Reef Restoration Foundation is a non-profit organisation dedicated to the reproduction of corals for the reforestation of the seabed affected by coral bleaching.
This foundation emerged as a result of the most important bleaching episodes that occurred in the history of The Great Barrier Reef in 2016 and 2017, which were also worsened by a severe cyclone affecting large areas. These phenomena caused almost two thirds of The Great Barrier Reef to be destroyed.
The foundation is responsible for collecting coral fragments that survived and begin to reproduce them. This process is similar to taking plant stems to grow new ones from them. The first generation of corals exceeded the expectations of the foundation, since in just eight months they grew more than twice their original size and were planted on The Great Barrier Reef.
What is coral bleaching?
Coral bleaching is due to stress induced by the expulsion or death of the protozoan symbiotic (Zooxanthellae) or by the loss of protozoan pigmentation. Corals that form large system structures in tropical seas depend on the symbiotic relationship with this protozoan that gives the coral its coloration. Under stress, the coral expels its zooxanthellae, which gives it a clear or completely white tone, thus the term “bleaching”.
– Even a slight increase or decrease in water temperature.
– Flowering of algae harmful to coral.
– Increase of solar radiation.
– Changes in water chemistry (in particular acidification).
– Starvation caused by the decline in zooplankton.
– Increase in sedimentation
– Pathogenic infections
– Changes in salinity
– Air exposure at low tide
Currently, the coral farm is located on Fitzroy Island, and that is where coral trees are found and where coral pieces are collected to be planted. Remember that coral is not only destroyed by bleaching but also by external factors such as tourist overexposure.
Every day thousands of people visit The Great Barrier Reef and the islands that make it up, including Fitzroy. Unfortunately, not everyone is equally careful and there are many broken pieces of healthy corals that can be used to restore the reef.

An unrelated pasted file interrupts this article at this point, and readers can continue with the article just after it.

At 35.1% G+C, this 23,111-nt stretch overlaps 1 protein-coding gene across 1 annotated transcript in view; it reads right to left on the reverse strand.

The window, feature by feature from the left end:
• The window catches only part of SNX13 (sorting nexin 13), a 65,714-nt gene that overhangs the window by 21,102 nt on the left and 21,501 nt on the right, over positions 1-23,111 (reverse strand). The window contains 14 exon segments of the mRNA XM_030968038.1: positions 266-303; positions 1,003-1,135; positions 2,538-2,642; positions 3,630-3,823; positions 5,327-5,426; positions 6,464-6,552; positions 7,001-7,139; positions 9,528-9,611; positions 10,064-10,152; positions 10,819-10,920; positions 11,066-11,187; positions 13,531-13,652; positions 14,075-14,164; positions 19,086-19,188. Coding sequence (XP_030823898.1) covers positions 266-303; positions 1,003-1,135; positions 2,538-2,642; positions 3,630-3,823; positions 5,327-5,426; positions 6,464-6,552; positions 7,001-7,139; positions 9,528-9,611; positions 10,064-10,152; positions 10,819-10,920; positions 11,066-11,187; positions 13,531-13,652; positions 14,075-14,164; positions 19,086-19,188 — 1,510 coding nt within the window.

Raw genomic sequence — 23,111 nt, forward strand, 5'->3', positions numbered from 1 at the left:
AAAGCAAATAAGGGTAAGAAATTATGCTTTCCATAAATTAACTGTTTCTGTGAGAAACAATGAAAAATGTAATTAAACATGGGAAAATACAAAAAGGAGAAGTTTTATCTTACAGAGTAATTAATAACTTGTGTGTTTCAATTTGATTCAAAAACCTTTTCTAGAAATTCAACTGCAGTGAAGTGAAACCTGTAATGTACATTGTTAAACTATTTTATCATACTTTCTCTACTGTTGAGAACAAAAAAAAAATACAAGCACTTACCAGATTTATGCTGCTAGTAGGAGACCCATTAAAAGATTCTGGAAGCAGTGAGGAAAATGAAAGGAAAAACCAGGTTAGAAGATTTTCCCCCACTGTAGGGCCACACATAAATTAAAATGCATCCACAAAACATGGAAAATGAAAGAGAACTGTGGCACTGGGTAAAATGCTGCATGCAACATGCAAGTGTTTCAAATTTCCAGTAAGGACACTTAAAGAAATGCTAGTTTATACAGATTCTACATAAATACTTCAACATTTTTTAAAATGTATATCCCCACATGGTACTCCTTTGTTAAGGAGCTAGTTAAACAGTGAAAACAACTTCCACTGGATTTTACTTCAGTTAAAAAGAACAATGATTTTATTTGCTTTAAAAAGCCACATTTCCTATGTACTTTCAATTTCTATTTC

The first step:
Recover fragments of healthy coral by either cutting them from the mother colonies or collecting healthy fragments from the sea bottom.
The second step:
Sort, take samples and eliminate dead parts of the selected stems.
The third step:
Replanting corals can be done in two different ways. Plant large and healthy fragments directly on the sea bottom, in depopulated areas, with epoxy glue. Smaller fragments are hung on coral trees and after 6-12 months, planted in areas in need of recovery.
In addition, there is a maintenance work and control of coral trees, since they are affected by the growth of algae and must be cleaned affected to prevent them from suffocating which could cause their death.
We can also select some samples and take photos of them over time to control their growth. All this work is done by the volunteers of the foundation and analyzed by its marine biologists of the same and JCU scientists.
It is certainly a very nice project and I feel very proud to participate and contribute with my grain of sand to help sustain the planet. Although the conditions for entering in the project as a coral farm volunteer are complicated, there are many different ways to collaborate with the foundation.
If you are interested in collaborating with the foundation or you want further info, I include the following link to the foundation’s website: https://reefrestorationfoundation.org/
Armiche, Upper-Intermediate A